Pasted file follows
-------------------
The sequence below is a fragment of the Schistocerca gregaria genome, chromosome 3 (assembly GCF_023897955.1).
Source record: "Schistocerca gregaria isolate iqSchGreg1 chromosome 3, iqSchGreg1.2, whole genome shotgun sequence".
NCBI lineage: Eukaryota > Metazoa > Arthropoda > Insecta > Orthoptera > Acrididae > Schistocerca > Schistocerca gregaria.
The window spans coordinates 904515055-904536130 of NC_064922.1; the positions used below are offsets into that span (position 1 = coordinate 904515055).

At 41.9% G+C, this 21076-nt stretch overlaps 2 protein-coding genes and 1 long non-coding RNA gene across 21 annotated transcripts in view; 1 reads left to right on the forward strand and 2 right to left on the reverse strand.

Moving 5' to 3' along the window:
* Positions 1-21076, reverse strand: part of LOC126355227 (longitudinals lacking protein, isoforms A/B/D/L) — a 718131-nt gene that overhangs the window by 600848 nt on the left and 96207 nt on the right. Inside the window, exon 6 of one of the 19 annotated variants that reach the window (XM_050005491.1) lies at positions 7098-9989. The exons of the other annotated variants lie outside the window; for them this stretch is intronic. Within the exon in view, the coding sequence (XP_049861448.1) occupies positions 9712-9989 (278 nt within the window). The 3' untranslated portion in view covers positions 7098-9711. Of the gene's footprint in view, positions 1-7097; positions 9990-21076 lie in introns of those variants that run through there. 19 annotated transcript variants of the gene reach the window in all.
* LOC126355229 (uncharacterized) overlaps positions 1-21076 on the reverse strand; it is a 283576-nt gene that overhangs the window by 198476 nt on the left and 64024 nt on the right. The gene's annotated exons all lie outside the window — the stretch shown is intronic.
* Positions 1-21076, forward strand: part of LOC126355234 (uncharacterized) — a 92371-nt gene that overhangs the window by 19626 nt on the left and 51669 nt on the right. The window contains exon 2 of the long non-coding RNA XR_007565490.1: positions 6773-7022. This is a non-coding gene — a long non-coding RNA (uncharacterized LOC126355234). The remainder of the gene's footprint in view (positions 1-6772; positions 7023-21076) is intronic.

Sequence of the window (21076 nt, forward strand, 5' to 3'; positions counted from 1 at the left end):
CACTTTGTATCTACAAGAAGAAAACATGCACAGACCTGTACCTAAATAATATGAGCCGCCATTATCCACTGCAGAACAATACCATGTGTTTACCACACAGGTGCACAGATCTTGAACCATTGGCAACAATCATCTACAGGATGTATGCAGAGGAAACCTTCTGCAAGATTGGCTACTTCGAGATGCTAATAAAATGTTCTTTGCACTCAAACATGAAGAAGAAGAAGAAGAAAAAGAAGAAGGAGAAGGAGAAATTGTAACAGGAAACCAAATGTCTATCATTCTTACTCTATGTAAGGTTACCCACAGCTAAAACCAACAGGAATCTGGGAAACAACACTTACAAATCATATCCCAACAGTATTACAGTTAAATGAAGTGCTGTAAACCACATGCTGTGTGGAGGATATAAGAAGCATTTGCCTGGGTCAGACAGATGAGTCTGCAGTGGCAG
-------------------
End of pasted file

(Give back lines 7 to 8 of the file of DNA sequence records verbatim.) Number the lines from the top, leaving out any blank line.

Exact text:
* Positions 1-21076, reverse strand: part of LOC126355227 (longitudinals lacking protein, isoforms A/B/D/L) — a 718131-nt gene that overhangs the window by 600848 nt on the left and 96207 nt on the right. Inside the window, exon 6 of one of the 19 annotated variants that reach the window (XM_050005491.1) lies at positions 7098-9989. The exons of the other annotated variants lie outside the window; for them this stretch is intronic. Within the exon in view, the coding sequence (XP_049861448.1) occupies positions 9712-9989 (278 nt within the window). The 3' untranslated portion in view covers positions 7098-9711. Of the gene's footprint in view, positions 1-7097; positions 9990-21076 lie in introns of those variants that run through there. 19 annotated transcript variants of the gene reach the window in all.
* LOC126355229 (uncharacterized) overlaps positions 1-21076 on the reverse strand; it is a 283576-nt gene that overhangs the window by 198476 nt on the left and 64024 nt on the right. The gene's annotated exons all lie outside the window — the stretch shown is intronic.